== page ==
Where Have All the Telecom Firms Gone

The collapse of the NASDAQ not only extinguished the lives of many dot-coms, it also significantly reduced competition in the telecommunications market.

by / August 31, 2001
Ask a local government telecommunications official whats been the biggest issue in the past few years and he or she would probably say managing public rights of way. The frenzy on Wall Street over upstart dot-com firms also included the equally intense telecommunications market. Firms with names like Teligent, Covad, NorthPoint Communications and RCN were raising lots of money and laying down fiber-optic cable in anticipation of huge demands for data, voice and video services.

The demand to bury cable through cities of all sizes has been extreme, according to Ron Mallard, president of the National Association of Telecommunications Officers and Advisors (NATOA) and director of telecommunications for Fairfax County, Va. "We dont want to hinder the deployment of these new technologies, but we also dont want our streets torn up every six months," he said.

But that problem may begin to slow down, now that the financial markets have cooled, cutting off the easy money that led so many firms to grow fast and to lay more fiber than was necessary in some urban areas. For communities eager to have some competition for local phone service, cable TV and high-speed access to the Internet, the wait continues. "Competition, which looked so promising before the NASDAQ collapse, has since fizzled," said Mallard.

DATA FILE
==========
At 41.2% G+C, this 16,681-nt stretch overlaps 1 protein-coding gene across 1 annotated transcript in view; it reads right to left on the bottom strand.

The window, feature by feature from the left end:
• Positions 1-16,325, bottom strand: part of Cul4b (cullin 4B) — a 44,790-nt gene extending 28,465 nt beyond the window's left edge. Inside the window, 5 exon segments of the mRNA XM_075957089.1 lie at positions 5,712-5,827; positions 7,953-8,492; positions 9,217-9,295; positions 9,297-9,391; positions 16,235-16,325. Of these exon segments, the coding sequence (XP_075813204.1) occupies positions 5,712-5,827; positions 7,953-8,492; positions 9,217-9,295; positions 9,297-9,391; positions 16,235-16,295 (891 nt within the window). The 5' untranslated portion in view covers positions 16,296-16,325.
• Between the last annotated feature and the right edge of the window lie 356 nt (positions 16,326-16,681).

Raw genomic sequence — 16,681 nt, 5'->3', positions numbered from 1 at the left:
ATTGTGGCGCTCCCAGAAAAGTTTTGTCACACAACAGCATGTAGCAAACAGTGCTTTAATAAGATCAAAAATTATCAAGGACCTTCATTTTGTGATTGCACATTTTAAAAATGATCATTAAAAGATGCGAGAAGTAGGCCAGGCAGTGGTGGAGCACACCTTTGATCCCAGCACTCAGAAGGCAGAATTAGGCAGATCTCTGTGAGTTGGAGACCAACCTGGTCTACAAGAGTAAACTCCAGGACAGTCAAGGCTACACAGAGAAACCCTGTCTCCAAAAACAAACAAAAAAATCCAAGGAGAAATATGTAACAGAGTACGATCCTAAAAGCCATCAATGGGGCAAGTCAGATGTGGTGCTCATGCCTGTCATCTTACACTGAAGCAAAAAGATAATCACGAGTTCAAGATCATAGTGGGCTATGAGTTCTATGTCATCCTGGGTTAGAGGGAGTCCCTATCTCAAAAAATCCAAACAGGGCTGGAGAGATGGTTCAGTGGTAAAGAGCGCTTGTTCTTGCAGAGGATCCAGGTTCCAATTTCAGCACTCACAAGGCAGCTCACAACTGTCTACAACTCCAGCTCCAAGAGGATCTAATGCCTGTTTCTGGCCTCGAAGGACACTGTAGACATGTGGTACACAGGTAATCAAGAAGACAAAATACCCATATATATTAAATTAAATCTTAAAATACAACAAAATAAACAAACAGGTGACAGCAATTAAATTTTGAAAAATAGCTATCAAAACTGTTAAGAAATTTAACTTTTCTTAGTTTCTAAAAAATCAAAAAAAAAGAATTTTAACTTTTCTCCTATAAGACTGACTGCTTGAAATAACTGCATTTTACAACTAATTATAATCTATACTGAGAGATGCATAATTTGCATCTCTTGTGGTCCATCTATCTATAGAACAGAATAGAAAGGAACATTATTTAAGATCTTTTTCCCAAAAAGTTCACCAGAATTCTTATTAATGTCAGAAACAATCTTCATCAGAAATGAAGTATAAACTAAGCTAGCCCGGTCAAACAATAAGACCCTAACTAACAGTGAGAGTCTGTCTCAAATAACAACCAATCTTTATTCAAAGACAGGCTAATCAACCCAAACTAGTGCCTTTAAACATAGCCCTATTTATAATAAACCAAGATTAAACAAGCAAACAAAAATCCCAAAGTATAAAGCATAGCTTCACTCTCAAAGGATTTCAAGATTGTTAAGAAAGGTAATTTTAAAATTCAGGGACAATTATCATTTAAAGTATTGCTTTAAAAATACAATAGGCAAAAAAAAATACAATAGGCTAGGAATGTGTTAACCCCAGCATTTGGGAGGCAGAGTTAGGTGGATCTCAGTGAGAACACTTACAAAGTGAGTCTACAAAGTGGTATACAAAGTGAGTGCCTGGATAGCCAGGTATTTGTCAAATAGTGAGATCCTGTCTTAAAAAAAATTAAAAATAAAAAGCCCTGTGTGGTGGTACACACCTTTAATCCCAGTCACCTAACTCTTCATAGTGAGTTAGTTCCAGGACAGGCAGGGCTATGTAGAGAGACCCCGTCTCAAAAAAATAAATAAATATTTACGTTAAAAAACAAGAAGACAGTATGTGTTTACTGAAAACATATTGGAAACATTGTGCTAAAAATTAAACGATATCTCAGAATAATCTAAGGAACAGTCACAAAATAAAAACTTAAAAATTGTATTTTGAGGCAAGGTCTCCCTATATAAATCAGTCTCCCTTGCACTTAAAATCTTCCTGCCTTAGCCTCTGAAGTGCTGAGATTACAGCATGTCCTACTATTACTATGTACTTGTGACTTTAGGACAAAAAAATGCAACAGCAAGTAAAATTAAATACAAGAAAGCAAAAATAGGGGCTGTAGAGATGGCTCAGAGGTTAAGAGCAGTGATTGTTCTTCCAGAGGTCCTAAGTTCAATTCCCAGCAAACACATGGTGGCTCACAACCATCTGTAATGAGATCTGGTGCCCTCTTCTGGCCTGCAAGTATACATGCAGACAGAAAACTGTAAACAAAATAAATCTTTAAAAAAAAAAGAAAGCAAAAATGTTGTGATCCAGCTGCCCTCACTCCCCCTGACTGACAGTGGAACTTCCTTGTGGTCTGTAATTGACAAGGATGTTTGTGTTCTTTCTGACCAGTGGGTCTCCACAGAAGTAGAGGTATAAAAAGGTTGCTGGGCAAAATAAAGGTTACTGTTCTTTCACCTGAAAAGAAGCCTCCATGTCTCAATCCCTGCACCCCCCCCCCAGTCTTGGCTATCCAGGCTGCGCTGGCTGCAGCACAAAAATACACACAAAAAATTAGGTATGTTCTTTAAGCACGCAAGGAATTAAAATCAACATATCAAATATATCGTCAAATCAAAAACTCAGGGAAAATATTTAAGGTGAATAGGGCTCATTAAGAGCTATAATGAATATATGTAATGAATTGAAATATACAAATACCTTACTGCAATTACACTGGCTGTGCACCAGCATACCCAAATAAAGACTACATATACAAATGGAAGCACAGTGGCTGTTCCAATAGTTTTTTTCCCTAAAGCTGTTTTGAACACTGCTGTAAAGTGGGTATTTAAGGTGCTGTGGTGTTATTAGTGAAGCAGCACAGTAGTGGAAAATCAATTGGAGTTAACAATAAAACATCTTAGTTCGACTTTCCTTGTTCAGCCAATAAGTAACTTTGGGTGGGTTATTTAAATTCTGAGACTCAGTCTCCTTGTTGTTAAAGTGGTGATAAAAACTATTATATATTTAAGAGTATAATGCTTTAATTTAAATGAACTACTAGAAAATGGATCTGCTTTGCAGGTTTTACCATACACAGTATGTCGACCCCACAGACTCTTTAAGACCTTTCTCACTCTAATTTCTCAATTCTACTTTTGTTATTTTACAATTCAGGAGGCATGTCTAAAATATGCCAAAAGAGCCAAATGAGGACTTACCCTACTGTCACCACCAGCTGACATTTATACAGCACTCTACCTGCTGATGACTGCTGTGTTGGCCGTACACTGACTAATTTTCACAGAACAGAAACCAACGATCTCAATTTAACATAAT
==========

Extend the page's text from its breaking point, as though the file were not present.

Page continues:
Even in technologys hotbed, Silicon Valley, telecommunications competition has slowed, according to Brian Moura, assistant city manager for San Carlos, Calif., and chairman of the San Mateo County Telecommunications Authority. "Some cities here have competing cable service from AT&T and RCN, but RCN has pulled back, especially in the Santa Clara area," he said.

Moura pointed out that telecom firms, such as Qwest and Linx Communications, are focusing on business-oriented, long-haul connectivity from city to city or region to region, versus short-haul networks, which wire metropolitan areas. "That concerns us, because it means letting them use our right of way without providing the community any real value in return," he said.